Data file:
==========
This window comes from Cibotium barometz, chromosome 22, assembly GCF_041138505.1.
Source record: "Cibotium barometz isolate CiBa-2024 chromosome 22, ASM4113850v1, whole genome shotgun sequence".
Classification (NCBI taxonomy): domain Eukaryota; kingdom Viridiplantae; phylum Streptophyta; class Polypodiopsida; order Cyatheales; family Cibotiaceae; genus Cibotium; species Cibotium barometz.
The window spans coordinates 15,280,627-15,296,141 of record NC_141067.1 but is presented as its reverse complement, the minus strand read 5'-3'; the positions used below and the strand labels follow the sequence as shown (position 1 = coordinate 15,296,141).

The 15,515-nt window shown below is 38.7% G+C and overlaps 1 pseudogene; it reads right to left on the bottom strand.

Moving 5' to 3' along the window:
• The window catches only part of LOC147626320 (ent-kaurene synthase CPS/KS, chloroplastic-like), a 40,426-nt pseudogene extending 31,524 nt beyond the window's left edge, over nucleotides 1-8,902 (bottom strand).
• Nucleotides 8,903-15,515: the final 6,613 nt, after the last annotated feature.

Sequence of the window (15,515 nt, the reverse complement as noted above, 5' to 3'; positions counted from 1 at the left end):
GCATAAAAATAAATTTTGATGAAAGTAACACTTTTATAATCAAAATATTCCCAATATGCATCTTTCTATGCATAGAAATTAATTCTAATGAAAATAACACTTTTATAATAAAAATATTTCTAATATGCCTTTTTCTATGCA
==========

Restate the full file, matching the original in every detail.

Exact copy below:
This window comes from Cibotium barometz, chromosome 22, assembly GCF_041138505.1.
Source record: "Cibotium barometz isolate CiBa-2024 chromosome 22, ASM4113850v1, whole genome shotgun sequence".
Classification (NCBI taxonomy): domain Eukaryota; kingdom Viridiplantae; phylum Streptophyta; class Polypodiopsida; order Cyatheales; family Cibotiaceae; genus Cibotium; species Cibotium barometz.
The window spans coordinates 15,280,627-15,296,141 of record NC_141067.1 but is presented as its reverse complement, the minus strand read 5'-3'; the positions used below and the strand labels follow the sequence as shown (position 1 = coordinate 15,296,141).

The 15,515-nt window shown below is 38.7% G+C and overlaps 1 pseudogene; it reads right to left on the bottom strand.

Moving 5' to 3' along the window:
• The window catches only part of LOC147626320 (ent-kaurene synthase CPS/KS, chloroplastic-like), a 40,426-nt pseudogene extending 31,524 nt beyond the window's left edge, over nucleotides 1-8,902 (bottom strand).
• Nucleotides 8,903-15,515: the final 6,613 nt, after the last annotated feature.

Sequence of the window (15,515 nt, the reverse complement as noted above, 5' to 3'; positions counted from 1 at the left end):
GCATAAAAATAAATTTTGATGAAAGTAACACTTTTATAATCAAAATATTCCCAATATGCATCTTTCTATGCATAGAAATTAATTCTAATGAAAATAACACTTTTATAATAAAAATATTTCTAATATGCCTTTTTCTATGCA